First, my problem (just me and my wife) is simpler than yours, with mostly separate pediatric care in our health care world, a whole aspect of these plans is irrelevant to me, a pet peeve of mine, we could ask what manner of plan evaluation inefficiencies lie in the completely confused idea of the “family health plan”. No one tries to sell family life insurance.

      Second, despite this simpler issue, just me and my wife, who both have the same primary care physician, it STILL was difficult. It’s almost impossible to gather and be able to compare all the information even when the problem isn’t hard.

      Third, as someone who’s been on FEHBP for almost 20 years, every single time when we’ve had health events they were unexpected, uncertain, that was the issue for me, I only considered making changes the year after the uncertain events happened. And while the probabiliities changed, and some issues have become “chronic” in that their spending carries over year to year, the key issue as I look back always seems to be “what coverage did I have in the year of the health shock”.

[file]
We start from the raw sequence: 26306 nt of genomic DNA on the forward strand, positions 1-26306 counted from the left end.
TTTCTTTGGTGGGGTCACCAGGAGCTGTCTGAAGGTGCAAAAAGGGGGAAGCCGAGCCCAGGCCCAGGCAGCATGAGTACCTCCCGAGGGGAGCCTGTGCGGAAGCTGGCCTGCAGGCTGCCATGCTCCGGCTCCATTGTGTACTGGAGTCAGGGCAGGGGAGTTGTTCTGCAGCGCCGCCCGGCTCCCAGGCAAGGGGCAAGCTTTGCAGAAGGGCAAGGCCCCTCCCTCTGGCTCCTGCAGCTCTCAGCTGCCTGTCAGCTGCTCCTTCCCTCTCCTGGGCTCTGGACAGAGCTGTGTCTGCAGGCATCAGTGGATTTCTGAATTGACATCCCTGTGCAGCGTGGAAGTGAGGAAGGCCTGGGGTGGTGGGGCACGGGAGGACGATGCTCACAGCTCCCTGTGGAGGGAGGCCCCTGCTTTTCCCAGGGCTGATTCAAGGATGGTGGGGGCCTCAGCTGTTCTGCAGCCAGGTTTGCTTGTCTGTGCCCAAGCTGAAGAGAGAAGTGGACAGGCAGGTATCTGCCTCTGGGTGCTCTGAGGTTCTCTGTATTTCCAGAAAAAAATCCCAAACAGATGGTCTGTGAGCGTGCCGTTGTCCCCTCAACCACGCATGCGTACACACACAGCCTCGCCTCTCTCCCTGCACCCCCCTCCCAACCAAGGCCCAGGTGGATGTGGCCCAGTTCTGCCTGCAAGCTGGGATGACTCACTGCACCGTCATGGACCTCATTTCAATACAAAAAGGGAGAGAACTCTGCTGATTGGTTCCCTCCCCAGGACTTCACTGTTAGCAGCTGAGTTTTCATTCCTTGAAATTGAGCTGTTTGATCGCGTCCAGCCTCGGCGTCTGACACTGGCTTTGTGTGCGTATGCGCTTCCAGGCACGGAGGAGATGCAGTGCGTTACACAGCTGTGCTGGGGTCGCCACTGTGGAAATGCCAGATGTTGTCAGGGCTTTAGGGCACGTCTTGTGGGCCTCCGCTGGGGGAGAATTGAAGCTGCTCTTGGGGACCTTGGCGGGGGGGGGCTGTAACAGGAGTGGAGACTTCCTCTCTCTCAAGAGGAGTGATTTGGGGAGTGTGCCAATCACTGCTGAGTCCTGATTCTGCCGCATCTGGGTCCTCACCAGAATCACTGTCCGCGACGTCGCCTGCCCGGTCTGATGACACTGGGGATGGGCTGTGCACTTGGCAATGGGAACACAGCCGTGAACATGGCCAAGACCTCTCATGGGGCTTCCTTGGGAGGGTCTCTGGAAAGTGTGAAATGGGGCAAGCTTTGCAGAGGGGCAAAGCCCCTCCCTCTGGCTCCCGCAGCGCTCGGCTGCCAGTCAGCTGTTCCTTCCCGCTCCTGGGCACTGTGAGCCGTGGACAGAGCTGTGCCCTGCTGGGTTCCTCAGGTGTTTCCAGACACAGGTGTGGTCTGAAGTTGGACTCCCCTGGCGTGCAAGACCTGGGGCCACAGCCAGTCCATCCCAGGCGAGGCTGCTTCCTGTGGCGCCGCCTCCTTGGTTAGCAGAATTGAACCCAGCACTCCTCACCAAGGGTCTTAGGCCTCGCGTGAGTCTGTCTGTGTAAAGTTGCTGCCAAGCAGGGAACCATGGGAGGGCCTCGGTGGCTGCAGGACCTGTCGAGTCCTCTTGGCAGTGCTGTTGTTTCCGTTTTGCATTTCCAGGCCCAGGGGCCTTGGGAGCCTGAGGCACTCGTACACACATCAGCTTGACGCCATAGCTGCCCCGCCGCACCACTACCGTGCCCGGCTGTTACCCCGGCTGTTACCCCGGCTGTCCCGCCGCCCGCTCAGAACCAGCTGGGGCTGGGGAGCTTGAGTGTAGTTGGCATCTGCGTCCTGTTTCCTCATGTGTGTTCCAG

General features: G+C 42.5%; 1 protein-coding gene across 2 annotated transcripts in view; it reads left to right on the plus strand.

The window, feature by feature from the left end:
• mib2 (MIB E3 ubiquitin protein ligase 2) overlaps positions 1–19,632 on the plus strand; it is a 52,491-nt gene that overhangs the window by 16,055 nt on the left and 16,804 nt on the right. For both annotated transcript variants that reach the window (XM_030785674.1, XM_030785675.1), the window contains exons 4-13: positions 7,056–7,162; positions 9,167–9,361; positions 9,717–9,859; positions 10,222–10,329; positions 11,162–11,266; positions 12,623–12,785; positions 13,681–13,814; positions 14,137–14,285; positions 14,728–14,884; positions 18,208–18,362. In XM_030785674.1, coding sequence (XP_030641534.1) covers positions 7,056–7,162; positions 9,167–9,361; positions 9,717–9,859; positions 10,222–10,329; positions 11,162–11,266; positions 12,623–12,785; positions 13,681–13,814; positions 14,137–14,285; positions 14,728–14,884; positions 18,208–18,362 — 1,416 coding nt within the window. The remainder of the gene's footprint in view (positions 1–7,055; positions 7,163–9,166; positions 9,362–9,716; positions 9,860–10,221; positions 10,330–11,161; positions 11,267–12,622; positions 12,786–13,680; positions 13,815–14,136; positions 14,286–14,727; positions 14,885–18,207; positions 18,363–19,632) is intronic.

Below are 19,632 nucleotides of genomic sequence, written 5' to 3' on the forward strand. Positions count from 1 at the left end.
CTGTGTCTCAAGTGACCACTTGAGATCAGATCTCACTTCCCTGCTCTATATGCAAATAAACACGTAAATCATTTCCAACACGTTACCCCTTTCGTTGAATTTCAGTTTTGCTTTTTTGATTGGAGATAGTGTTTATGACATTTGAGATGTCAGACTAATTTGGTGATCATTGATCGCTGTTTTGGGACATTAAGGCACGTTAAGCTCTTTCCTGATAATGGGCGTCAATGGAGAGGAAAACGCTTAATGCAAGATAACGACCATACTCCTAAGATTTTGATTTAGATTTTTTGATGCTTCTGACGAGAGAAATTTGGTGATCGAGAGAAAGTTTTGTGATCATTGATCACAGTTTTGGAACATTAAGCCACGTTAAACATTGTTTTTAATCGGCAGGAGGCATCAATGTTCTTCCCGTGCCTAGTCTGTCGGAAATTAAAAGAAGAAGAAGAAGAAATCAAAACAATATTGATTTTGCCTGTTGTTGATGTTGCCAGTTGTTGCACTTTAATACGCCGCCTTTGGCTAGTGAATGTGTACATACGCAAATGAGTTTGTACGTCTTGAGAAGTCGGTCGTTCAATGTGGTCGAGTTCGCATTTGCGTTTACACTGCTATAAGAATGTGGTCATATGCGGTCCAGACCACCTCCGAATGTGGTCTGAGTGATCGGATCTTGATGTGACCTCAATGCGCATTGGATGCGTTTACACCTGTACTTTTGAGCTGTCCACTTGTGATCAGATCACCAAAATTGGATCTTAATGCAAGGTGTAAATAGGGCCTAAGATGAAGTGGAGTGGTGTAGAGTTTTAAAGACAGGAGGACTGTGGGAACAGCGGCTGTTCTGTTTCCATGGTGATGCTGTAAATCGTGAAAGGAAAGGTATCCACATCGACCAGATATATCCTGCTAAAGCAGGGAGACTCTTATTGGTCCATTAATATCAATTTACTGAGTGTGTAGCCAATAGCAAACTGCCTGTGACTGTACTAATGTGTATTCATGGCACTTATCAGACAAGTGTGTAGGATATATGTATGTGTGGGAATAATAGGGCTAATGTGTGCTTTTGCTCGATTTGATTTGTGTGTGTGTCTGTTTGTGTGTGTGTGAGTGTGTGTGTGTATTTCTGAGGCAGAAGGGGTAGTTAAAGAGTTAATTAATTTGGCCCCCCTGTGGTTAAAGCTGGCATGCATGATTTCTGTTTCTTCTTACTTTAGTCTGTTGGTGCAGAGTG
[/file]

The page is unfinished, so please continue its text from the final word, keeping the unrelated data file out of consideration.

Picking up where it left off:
So, while I’d love to have access to what you propose, I’d rather think about these three problems.


      • There are life insurance policies that insure a couple, jointly. Don’t recall the terminology. Otherwise LI and HI are so different I don’t think comparison is that meaningful.

    • Nice post

    • My hope is that the exchanges, if done right, would reduce these frictions a lot. Plans should be listed at a website where you can have direct side-by-side comparisons. You should be able to input your family size and illnesses and get cost comparisons. There should also be some way to account for geographic limitations. Some people won’t and some can’t go very far for their care. This happens a lot more than most policy makers seem to realize.


    • All of the information about co-pays and networks is good to know. But to me what really matters is how the insurer is going to be about coverage decisions in the case of a serious health crisis – cancer, etc. Are they going to be generous or try to restrict access to the most advanced therapies?